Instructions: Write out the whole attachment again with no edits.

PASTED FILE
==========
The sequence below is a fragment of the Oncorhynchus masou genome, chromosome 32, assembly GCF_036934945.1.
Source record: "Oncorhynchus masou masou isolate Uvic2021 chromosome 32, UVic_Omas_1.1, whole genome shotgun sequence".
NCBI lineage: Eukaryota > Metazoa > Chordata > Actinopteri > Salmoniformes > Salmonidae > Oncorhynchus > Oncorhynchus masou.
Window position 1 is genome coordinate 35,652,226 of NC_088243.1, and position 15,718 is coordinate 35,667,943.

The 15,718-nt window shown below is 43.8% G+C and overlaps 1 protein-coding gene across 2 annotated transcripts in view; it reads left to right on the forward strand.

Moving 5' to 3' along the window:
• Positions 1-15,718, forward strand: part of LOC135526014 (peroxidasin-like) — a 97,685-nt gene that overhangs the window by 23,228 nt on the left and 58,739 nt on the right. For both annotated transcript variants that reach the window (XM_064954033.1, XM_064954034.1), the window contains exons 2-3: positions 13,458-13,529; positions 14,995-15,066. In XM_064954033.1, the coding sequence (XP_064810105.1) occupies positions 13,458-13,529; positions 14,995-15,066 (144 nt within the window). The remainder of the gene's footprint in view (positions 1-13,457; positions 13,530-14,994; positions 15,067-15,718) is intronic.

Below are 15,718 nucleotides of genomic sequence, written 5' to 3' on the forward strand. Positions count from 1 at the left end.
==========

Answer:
The sequence below is a fragment of the Oncorhynchus masou genome, chromosome 32, assembly GCF_036934945.1.
Source record: "Oncorhynchus masou masou isolate Uvic2021 chromosome 32, UVic_Omas_1.1, whole genome shotgun sequence".
NCBI lineage: Eukaryota > Metazoa > Chordata > Actinopteri > Salmoniformes > Salmonidae > Oncorhynchus > Oncorhynchus masou.
Window position 1 is genome coordinate 35,652,226 of NC_088243.1, and position 15,718 is coordinate 35,667,943.

The 15,718-nt window shown below is 43.8% G+C and overlaps 1 protein-coding gene across 2 annotated transcripts in view; it reads left to right on the forward strand.

Moving 5' to 3' along the window:
• Positions 1-15,718, forward strand: part of LOC135526014 (peroxidasin-like) — a 97,685-nt gene that overhangs the window by 23,228 nt on the left and 58,739 nt on the right. For both annotated transcript variants that reach the window (XM_064954033.1, XM_064954034.1), the window contains exons 2-3: positions 13,458-13,529; positions 14,995-15,066. In XM_064954033.1, the coding sequence (XP_064810105.1) occupies positions 13,458-13,529; positions 14,995-15,066 (144 nt within the window). The remainder of the gene's footprint in view (positions 1-13,457; positions 13,530-14,994; positions 15,067-15,718) is intronic.

Below are 15,718 nucleotides of genomic sequence, written 5' to 3' on the forward strand. Positions count from 1 at the left end.